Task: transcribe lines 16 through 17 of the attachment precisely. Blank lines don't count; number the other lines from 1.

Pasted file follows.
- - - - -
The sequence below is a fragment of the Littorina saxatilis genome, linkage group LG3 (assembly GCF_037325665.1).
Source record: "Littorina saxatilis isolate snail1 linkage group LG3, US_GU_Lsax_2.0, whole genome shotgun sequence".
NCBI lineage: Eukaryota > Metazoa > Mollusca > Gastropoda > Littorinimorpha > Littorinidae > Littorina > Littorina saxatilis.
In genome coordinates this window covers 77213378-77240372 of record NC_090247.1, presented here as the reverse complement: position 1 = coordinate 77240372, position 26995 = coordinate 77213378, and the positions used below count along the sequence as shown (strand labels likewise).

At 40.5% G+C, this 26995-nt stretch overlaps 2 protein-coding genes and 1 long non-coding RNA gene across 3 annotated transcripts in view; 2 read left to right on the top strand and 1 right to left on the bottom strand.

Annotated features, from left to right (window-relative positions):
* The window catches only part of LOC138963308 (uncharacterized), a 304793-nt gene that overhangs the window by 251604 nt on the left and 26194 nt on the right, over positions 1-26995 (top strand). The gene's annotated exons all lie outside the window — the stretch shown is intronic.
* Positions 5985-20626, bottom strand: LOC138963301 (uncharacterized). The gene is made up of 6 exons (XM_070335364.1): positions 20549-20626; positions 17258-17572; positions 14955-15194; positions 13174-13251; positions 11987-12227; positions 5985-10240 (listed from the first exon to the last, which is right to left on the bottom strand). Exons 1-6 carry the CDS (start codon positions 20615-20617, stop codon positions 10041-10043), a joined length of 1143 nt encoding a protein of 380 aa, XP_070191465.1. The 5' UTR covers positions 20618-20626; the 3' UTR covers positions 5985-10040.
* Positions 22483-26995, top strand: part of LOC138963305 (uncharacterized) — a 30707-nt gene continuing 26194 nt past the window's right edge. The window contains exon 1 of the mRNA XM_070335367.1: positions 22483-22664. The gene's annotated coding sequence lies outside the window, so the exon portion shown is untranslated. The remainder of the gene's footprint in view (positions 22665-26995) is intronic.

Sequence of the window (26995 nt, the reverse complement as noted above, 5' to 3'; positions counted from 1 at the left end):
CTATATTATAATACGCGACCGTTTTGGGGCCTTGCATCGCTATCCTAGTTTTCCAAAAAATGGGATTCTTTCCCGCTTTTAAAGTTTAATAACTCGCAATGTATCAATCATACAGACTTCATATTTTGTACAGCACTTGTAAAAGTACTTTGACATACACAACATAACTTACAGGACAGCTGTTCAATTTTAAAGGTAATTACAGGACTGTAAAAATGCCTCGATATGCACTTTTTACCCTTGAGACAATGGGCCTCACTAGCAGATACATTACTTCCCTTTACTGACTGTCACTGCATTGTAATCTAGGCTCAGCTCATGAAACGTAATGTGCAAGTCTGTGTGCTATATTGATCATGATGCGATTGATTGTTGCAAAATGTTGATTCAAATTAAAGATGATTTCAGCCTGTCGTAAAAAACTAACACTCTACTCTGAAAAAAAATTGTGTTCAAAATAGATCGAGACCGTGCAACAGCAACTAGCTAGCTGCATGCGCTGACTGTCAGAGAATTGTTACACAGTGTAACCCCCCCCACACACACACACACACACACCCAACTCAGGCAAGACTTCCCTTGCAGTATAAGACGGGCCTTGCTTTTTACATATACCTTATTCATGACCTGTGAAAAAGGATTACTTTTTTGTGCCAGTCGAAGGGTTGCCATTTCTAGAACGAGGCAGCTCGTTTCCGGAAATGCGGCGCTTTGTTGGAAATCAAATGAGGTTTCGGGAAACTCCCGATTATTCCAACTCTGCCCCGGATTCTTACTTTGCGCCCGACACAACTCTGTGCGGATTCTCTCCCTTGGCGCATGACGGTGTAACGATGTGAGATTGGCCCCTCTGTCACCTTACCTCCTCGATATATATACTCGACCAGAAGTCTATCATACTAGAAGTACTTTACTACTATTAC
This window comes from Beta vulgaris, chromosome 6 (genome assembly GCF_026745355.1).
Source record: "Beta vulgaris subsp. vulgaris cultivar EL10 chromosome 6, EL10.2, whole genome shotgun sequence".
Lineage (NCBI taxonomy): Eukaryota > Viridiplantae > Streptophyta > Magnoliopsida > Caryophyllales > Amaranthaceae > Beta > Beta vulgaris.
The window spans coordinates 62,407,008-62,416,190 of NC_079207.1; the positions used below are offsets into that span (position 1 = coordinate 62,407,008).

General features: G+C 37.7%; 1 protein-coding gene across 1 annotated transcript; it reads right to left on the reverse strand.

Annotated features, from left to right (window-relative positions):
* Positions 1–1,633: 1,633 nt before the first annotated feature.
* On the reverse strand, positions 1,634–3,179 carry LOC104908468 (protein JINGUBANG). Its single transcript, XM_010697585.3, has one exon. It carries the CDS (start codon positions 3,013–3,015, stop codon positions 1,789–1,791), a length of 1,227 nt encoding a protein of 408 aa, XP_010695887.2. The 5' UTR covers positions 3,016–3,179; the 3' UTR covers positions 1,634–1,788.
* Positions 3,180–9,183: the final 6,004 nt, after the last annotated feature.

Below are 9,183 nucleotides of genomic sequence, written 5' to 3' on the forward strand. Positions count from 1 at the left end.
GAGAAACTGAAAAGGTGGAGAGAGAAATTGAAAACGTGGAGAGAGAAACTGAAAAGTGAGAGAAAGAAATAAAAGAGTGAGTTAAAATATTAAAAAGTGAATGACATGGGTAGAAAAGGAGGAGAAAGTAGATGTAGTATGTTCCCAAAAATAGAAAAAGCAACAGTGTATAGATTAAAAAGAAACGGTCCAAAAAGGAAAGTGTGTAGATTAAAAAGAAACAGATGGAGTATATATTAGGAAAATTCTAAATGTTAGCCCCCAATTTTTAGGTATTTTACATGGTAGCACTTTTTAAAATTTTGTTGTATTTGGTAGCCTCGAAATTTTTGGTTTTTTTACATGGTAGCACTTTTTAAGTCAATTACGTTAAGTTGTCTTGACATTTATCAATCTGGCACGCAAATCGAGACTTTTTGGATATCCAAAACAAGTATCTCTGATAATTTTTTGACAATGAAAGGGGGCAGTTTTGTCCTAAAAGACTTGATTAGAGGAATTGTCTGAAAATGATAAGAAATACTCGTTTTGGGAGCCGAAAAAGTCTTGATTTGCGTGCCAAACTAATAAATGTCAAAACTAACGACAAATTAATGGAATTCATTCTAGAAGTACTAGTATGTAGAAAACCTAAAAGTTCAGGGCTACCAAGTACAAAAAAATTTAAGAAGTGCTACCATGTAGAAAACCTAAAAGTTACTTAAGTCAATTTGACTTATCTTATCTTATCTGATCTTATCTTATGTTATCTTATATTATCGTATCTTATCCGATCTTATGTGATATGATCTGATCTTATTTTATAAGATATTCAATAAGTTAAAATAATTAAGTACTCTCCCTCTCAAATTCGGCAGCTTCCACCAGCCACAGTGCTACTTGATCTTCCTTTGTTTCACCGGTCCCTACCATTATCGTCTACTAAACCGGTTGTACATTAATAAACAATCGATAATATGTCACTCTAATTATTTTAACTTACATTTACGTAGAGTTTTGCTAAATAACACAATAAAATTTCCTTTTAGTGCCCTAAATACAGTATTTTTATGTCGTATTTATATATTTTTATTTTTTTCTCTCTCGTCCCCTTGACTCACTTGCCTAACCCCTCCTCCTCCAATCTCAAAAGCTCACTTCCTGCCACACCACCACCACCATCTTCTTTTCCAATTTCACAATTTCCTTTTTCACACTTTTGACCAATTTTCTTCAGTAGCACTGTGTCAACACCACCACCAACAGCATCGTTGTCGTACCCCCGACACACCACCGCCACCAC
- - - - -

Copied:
General features: G+C 37.7%; 1 protein-coding gene across 1 annotated transcript; it reads right to left on the reverse strand.

Annotated features, from left to right (window-relative positions):